While traveling alone on horseback through a gloomy forest near Lake Biwa, northeast of Kyoto, Justice Ministry official Sugawara Akitada suddenly comes upon a filthy, shivering urchin who appears to be deaf and mute.
In the previous installment of I.J. Parker’s ongoing saga, Akitada’s young son Yori had perished in an epidemic, and out of a sense of desolation, perhaps coupled with guilt, he pulls the waif onto his horse and takes him to lodgings in nearby Otsu.
Unfortunately Akitada’s act of kindness earns him nothing but troubles from some of the devious locals, who are not the least bit intimidated by his aristocratic ranking and position in the Kyoto bureaucracy.
As the plot develops, Akitada’s one-man investigation draws him toward Otsu’s powerful and menacing Masuda clan, and related to this, suspicions over the alleged suicide of the waif’s mother, Peony, and by extension, the circumstances of the boy’s parentage.
Not only is Akitada beset by local troublemakers; to make matters worse, he’s badly let down by his scrappy assistant, the loyal but unpredictable Tora — who has married but not yet informed his master. Akitada fumes over what he mistakenly thinks is Tora’s usual tomcatting, when in fact Tora is frantically searching for his expectant bride, who may be in danger because she knows too much about the duplicitous Masudas.
The Masuda Affair is constructed with a complex plot that requires the protagonist to solve several interlinked puzzles. It’s almost as good as Parker’s previous, and in my opinion her best work, “The Convict’s Sword” (2009). In that book, set in a nightmarish Kyoto being ravaged by a smallpox epidemic, Akitada puts obligation ahead of his own family as he doggedly searches for the identity of a man who’d been sent into exile on Sado Island on trumped up charges of parricide, and who had died saving Akitada’s life.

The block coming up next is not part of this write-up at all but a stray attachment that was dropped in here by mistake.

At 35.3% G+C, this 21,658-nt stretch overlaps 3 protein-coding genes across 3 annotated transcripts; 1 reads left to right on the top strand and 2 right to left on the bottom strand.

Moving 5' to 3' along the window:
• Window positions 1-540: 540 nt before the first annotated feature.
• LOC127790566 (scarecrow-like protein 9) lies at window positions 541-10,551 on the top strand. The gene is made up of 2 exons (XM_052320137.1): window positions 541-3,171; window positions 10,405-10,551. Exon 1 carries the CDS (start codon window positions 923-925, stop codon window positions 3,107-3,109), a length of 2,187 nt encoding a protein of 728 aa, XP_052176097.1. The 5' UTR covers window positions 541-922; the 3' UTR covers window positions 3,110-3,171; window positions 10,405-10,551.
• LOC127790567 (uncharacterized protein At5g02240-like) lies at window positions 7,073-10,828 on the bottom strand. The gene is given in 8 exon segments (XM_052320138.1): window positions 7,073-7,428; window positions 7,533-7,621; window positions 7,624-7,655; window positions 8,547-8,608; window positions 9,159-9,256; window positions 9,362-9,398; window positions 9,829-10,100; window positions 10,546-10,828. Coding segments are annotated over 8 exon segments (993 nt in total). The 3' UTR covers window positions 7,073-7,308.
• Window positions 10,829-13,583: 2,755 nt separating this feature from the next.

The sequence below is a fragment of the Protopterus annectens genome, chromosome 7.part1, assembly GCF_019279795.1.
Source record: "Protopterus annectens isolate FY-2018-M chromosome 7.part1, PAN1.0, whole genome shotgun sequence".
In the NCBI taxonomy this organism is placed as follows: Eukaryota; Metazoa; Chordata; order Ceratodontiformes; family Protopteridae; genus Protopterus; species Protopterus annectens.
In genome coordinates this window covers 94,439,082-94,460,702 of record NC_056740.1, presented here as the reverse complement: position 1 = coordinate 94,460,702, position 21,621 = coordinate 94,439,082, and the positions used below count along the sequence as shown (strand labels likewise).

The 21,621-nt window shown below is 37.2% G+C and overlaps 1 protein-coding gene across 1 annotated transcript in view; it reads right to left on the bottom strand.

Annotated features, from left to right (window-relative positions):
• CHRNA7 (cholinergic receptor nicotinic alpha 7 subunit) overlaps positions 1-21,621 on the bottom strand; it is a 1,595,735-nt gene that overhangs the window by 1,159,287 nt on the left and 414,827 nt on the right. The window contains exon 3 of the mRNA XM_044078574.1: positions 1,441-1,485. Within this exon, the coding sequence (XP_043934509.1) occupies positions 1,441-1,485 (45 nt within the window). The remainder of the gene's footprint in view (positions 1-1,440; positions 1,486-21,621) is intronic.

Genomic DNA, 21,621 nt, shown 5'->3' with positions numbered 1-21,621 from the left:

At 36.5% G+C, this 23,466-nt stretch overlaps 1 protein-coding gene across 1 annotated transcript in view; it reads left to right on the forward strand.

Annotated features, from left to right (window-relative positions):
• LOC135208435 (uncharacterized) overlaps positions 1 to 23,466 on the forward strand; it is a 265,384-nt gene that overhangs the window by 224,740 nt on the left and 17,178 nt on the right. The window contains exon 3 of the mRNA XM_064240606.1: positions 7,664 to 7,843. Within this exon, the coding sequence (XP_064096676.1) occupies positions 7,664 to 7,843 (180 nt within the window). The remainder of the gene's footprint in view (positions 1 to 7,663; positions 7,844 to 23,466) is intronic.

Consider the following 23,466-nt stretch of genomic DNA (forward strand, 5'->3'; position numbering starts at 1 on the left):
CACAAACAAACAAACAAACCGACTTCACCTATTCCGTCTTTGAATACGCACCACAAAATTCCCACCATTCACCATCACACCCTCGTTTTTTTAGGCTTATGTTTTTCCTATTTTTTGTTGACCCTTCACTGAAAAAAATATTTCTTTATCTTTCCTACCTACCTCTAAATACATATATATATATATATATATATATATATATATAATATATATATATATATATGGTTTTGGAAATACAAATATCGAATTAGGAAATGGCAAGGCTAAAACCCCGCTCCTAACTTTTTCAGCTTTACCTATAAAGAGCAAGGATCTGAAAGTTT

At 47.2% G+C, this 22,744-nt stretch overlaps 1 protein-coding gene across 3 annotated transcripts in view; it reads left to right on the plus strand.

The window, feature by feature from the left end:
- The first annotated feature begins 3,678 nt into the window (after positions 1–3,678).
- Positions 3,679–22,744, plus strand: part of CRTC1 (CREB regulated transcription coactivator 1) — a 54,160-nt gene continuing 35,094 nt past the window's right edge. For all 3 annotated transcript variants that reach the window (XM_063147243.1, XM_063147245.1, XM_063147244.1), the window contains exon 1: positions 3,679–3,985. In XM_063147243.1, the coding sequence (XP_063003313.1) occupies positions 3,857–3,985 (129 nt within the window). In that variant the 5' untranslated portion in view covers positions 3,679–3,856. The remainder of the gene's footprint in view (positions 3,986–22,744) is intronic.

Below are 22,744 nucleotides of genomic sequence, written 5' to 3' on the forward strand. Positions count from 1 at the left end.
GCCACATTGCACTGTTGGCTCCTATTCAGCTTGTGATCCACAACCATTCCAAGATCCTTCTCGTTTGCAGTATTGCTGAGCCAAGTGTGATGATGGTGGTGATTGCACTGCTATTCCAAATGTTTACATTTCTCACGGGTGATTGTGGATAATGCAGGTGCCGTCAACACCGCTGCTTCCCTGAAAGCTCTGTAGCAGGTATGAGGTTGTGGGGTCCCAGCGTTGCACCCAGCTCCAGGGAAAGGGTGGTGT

Anyone familiar with the Judge Dee novels of the late Dutch diplomat Robert van Gulik, will be right at home with Parker’s historical mysteries featuring a righteous Asian official and his fiercely loyal retainers — with the venue moved from 7th century Tang China to 11th century Japan.
Los Angeles gardener Masuo “Mas” Arai fits into overlapping whodunit categories of amateur sleuth and ethnic detective. Arai is not by any means the first Japanese-American to appear in mystery fiction — as far as I know that title belongs to LAPD detective Masao Masuto, created in 1967 by “Spartacus” author Howard Fast, writing under the nom de plume E.V. Cunningham — but Arai, by any criteria, is unique. He was one of the kibei, Japanese-Americans who found themselves stuck in Japan when war broke out. And he also happened to be in Hiroshima the day the atomic bomb was dropped, making him the mystery genre’s sole hibakusha (A-bomb survivor) detective.
A marriage between two elderly people, Arai’s old friend from Hiroshima Haruo Mukai and a pear-shaped gal named Sutama, but nicknamed Spoon, is abruptly canceled when a prized hina ningyo doll display at Spoon’s house goes missing and Haruo is suspected.
As fast as he can move (which is not very), Arai coaxes his creaking joints and beat-up Ford pickup to go to the aid of his friend. Spoon’s daughter Dee’s troubled past may figure in the dolls’ disappearance; or perhaps the solution lies in something that ties into a nearly forgotten military intrigues during the postwar Occupation.
Like the three earlier works in which Arai appears, “Blood Hina” focuses on members of the Japanese-American community in Southern California, as they confront situations that bridge the past and present.